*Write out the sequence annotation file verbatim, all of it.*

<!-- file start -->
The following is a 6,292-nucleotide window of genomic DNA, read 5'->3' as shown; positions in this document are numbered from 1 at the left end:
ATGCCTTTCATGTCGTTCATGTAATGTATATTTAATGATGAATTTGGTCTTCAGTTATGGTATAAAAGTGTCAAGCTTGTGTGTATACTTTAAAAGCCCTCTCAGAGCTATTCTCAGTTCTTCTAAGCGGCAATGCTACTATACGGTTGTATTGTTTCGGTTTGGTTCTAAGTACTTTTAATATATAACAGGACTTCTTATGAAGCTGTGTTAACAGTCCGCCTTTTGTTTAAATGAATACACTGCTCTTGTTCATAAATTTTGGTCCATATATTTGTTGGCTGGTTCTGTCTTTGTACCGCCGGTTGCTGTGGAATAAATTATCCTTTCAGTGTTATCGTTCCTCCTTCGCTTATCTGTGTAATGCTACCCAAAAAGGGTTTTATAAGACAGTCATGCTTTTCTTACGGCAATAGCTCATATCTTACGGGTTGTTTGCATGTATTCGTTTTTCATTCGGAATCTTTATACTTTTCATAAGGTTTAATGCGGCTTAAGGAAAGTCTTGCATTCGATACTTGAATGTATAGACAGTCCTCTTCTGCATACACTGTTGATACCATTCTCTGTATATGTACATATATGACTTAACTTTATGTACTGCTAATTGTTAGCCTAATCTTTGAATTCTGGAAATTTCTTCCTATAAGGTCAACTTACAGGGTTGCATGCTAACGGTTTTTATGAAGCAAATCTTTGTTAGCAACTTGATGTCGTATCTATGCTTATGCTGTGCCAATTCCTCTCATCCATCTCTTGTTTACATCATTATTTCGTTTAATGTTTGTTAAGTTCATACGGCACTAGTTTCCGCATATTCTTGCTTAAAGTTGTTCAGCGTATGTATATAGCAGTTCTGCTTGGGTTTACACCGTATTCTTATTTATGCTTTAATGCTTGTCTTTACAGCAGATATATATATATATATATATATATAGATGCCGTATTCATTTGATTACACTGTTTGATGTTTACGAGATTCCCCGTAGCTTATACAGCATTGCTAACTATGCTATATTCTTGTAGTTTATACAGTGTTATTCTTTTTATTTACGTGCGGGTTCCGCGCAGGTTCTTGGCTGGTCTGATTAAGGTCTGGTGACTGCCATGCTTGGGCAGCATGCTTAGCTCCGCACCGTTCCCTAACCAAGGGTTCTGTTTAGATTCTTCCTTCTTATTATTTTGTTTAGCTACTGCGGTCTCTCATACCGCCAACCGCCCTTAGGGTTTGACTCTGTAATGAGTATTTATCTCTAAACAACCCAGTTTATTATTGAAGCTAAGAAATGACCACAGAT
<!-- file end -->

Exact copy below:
The following is a 6,292-nucleotide window of genomic DNA, read 5'->3' as shown; positions in this document are numbered from 1 at the left end:
ATGCCTTTCATGTCGTTCATGTAATGTATATTTAATGATGAATTTGGTCTTCAGTTATGGTATAAAAGTGTCAAGCTTGTGTGTATACTTTAAAAGCCCTCTCAGAGCTATTCTCAGTTCTTCTAAGCGGCAATGCTACTATACGGTTGTATTGTTTCGGTTTGGTTCTAAGTACTTTTAATATATAACAGGACTTCTTATGAAGCTGTGTTAACAGTCCGCCTTTTGTTTAAATGAATACACTGCTCTTGTTCATAAATTTTGGTCCATATATTTGTTGGCTGGTTCTGTCTTTGTACCGCCGGTTGCTGTGGAATAAATTATCCTTTCAGTGTTATCGTTCCTCCTTCGCTTATCTGTGTAATGCTACCCAAAAAGGGTTTTATAAGACAGTCATGCTTTTCTTACGGCAATAGCTCATATCTTACGGGTTGTTTGCATGTATTCGTTTTTCATTCGGAATCTTTATACTTTTCATAAGGTTTAATGCGGCTTAAGGAAAGTCTTGCATTCGATACTTGAATGTATAGACAGTCCTCTTCTGCATACACTGTTGATACCATTCTCTGTATATGTACATATATGACTTAACTTTATGTACTGCTAATTGTTAGCCTAATCTTTGAATTCTGGAAATTTCTTCCTATAAGGTCAACTTACAGGGTTGCATGCTAACGGTTTTTATGAAGCAAATCTTTGTTAGCAACTTGATGTCGTATCTATGCTTATGCTGTGCCAATTCCTCTCATCCATCTCTTGTTTACATCATTATTTCGTTTAATGTTTGTTAAGTTCATACGGCACTAGTTTCCGCATATTCTTGCTTAAAGTTGTTCAGCGTATGTATATAGCAGTTCTGCTTGGGTTTACACCGTATTCTTATTTATGCTTTAATGCTTGTCTTTACAGCAGATATATATATATATATATATATATAGATGCCGTATTCATTTGATTACACTGTTTGATGTTTACGAGATTCCCCGTAGCTTATACAGCATTGCTAACTATGCTATATTCTTGTAGTTTATACAGTGTTATTCTTTTTATTTACGTGCGGGTTCCGCGCAGGTTCTTGGCTGGTCTGATTAAGGTCTGGTGACTGCCATGCTTGGGCAGCATGCTTAGCTCCGCACCGTTCCCTAACCAAGGGTTCTGTTTAGATTCTTCCTTCTTATTATTTTGTTTAGCTACTGCGGTCTCTCATACCGCCAACCGCCCTTAGGGTTTGACTCTGTAATGAGTATTTATCTCTAAACAACCCAGTTTATTATTGAAGCTAAGAAATGACCACAGAT